Jul 3, 2013

DIY Natural Powdery Mildew Treatment

If you live in a region that's wet or humid, you've probably seen plants with a film of what looks like white powder. This is actually a disease called powdery mildew. A small amount of powdery mildew won't really harm plants, but if the powdery mildew spreads, it will reduce the growth of the plant (and its production of fruits or vegetables). In severe cases, powdery mildew can kill a plant.

Happily, there is an easy, homemade remedy for powdery mildew: Cow's milk.

Preventing Powdery Mildew

There are several ways to help prevent powdery mildew from appearing in the first place. These include avoiding:

* overcrowding
* over-fertilizing
* overhead watering
* watering in the evenings or late afternoons

However, even if you follow these guidelines, powdery mildew may still appear on your plants.


Milk as a Treatment for Powdery Mildew

Nobody knows exactly why cow's milk controls powdery mildew. The scientist who discovered this natural remedy, Wagner Bettiol of Brazil, was trying to avoid buying expensive commercial treatments for powdery mildew and - having an ample supply on milk on hand - decided to give it a try. Scientists believe milk may control powdery mildew because it contains salt - something they know powdery mildew responds negatively to. Some scientists also think cow's milk may boost a plant's immune system, making it fight off powdery mildew more effectively.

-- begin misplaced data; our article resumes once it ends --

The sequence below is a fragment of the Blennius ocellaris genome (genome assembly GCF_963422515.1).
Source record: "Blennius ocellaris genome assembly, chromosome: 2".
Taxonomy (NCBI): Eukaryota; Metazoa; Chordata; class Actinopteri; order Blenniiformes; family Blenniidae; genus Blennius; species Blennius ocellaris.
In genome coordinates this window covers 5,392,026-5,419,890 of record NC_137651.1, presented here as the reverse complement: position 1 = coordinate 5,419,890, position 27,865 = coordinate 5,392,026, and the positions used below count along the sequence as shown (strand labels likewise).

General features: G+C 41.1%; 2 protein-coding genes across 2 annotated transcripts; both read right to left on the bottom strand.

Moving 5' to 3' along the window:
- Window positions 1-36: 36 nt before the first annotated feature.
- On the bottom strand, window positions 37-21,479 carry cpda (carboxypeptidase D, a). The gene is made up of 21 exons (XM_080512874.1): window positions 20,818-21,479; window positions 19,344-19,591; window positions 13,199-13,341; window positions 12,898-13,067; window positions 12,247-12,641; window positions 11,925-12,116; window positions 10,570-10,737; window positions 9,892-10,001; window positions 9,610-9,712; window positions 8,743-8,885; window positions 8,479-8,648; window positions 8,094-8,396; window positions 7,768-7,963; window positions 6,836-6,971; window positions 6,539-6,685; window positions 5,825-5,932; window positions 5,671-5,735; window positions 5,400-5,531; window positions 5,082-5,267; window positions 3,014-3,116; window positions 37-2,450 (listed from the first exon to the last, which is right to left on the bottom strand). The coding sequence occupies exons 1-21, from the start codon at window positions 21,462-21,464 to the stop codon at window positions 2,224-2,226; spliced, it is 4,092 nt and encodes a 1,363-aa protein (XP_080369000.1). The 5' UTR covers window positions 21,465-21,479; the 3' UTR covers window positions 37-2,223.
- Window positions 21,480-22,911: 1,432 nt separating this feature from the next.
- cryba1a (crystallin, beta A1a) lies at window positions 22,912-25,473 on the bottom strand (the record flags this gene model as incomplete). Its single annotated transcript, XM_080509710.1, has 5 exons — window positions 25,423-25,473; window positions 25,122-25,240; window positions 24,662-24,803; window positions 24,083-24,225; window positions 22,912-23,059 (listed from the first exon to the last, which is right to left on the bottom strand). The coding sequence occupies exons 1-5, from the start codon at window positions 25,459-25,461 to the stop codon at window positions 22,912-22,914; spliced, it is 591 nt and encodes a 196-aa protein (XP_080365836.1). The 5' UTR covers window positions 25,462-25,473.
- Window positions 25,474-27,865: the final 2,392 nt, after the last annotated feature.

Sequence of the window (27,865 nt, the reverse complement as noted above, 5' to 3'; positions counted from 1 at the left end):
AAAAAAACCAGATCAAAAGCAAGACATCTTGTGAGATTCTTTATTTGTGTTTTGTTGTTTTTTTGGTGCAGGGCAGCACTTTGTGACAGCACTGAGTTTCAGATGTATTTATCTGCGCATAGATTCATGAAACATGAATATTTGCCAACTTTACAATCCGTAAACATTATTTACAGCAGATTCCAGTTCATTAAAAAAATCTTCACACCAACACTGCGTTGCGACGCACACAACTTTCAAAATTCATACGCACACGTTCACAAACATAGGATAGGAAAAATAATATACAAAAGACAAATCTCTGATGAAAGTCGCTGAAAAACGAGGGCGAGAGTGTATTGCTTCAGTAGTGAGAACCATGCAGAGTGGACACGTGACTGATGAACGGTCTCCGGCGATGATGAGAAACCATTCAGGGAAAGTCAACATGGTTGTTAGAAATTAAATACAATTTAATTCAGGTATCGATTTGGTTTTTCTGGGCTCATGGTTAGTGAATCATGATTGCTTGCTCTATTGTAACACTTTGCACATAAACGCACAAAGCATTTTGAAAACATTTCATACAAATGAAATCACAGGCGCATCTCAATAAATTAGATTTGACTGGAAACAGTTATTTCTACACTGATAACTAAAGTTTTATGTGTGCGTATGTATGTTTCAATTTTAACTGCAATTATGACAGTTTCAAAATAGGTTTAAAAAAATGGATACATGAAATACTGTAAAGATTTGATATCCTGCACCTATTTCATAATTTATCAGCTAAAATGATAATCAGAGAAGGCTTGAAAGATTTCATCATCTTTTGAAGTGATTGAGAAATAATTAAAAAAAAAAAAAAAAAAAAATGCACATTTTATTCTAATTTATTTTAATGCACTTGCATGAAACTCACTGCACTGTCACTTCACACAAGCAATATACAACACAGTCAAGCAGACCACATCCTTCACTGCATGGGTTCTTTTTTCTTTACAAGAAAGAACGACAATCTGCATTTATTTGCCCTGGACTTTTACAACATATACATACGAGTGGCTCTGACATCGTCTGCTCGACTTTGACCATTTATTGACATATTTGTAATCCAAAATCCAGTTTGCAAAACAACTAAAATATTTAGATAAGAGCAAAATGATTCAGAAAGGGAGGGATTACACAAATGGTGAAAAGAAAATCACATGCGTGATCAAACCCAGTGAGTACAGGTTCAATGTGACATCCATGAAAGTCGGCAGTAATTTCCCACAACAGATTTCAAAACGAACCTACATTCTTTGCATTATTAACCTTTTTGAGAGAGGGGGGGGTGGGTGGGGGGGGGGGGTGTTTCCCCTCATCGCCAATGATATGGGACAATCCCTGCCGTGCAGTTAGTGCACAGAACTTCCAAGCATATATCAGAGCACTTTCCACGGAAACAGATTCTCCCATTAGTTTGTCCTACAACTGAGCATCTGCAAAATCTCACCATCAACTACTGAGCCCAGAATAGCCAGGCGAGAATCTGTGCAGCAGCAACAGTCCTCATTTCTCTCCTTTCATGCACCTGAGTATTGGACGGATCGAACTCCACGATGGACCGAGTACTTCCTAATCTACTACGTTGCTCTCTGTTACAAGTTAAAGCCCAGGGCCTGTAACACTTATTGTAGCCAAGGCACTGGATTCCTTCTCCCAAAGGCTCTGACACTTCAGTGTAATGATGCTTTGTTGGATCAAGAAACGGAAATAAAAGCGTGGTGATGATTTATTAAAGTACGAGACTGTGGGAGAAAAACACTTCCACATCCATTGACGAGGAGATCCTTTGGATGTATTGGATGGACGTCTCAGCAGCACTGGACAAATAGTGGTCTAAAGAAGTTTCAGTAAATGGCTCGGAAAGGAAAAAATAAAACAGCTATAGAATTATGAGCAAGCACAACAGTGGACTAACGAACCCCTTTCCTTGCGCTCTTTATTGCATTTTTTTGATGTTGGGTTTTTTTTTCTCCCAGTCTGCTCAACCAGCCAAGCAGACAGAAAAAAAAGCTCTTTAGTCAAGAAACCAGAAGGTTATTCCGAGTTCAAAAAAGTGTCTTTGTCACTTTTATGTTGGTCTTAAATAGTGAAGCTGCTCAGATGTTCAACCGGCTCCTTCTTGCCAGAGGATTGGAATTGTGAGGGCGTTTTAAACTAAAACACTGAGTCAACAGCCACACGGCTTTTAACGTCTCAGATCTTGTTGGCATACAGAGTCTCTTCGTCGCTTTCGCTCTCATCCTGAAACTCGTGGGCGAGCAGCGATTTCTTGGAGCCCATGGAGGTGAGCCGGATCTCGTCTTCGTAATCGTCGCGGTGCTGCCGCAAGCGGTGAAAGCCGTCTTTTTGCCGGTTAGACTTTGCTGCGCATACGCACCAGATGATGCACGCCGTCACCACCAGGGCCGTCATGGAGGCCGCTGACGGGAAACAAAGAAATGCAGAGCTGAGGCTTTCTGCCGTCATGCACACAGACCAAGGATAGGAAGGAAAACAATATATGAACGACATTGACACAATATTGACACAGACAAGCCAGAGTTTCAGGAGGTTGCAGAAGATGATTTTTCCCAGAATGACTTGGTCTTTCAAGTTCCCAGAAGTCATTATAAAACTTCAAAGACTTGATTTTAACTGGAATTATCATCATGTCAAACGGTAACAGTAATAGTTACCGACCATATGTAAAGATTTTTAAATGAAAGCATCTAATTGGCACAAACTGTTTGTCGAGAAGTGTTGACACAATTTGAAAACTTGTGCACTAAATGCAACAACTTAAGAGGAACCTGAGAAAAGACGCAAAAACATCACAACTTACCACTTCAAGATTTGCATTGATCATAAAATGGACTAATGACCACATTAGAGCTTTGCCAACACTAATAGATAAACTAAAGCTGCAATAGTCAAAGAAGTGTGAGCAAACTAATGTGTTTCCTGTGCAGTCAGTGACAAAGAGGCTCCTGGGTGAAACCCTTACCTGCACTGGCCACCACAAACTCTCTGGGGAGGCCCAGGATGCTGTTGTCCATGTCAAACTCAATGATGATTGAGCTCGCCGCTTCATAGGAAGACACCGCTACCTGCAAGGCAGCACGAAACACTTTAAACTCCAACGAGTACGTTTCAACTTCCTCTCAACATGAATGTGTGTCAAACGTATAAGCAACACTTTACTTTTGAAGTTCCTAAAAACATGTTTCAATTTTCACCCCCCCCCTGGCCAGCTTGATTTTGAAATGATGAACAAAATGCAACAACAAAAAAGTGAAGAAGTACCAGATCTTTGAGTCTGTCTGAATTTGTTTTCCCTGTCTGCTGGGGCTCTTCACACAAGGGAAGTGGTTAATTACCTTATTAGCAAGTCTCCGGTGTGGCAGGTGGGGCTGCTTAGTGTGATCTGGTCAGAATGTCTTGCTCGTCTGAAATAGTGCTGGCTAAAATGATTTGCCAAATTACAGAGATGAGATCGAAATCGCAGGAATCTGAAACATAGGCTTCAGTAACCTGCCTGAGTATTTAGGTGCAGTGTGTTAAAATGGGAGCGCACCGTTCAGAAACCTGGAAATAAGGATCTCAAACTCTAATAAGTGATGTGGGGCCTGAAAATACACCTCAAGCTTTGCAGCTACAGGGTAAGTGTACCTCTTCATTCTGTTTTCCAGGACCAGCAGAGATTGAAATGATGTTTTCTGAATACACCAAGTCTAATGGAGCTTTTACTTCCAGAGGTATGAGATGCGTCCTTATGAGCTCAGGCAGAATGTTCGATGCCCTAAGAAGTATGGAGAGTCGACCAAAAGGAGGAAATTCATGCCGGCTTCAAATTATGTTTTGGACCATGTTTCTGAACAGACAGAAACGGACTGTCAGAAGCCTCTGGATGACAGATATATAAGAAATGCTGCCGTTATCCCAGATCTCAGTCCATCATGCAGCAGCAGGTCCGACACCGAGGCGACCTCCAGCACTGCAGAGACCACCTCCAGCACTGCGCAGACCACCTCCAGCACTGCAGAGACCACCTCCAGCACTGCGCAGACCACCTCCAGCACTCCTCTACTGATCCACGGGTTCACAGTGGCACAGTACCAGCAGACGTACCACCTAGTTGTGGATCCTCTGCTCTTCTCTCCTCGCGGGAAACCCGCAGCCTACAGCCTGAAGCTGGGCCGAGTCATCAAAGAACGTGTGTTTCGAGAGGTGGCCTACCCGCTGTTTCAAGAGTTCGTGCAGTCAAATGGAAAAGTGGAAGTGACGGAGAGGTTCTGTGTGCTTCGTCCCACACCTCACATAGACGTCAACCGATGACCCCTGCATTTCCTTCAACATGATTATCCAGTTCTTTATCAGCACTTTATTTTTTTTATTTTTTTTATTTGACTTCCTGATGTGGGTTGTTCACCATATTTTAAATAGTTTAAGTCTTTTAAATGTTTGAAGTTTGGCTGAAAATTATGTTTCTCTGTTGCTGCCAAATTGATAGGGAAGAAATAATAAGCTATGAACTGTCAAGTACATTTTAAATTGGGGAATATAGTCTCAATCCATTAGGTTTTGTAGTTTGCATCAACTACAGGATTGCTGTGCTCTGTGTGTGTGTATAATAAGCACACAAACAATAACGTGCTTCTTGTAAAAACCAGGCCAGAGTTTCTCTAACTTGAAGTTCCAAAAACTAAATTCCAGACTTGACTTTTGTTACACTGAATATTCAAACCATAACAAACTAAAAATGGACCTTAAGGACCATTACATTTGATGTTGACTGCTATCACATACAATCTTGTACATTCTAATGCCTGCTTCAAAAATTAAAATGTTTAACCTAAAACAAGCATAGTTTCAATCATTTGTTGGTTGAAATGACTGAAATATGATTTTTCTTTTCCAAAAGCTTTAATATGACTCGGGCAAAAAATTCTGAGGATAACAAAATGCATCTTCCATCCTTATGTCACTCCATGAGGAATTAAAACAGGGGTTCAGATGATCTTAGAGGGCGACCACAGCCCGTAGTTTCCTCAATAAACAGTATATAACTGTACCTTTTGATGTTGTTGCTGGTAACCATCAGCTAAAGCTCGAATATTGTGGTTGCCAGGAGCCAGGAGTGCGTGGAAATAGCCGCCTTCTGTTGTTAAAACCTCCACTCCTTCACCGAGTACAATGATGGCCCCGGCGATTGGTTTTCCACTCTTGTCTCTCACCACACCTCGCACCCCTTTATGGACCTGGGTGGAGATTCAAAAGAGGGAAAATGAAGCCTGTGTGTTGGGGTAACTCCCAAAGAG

How to Make a Powdery Mildew Spray

Pour 1 oz. of cow’s milk and 9 oz. of water into a clean spray bottle. Shake to mix well.

It doesn't really matter how much fat is in the milk, but fat will go rancid while sitting on the plant, which in turn could attract pests. That's why skim milk is generally recommended; however, I use whole milk and have never had a problem. Oh, and don't use shelf stable milk - or any milk that's ultra-pasteurized (UHT), which includes most organic milk. Ultra-high pasteurization destroys milk's natural properties, making it ineffective against powdery mildew.

To Use the Spay

Spray all affected areas of the plant - including the underside of leaves - every three days at the first sign of powdery mildew. Thereafter, spray once a week.

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1 comment:

  1. We get that every year on the pumpkins. Thanks for providing a great natural solution on Tuesday Greens!

    ReplyDelete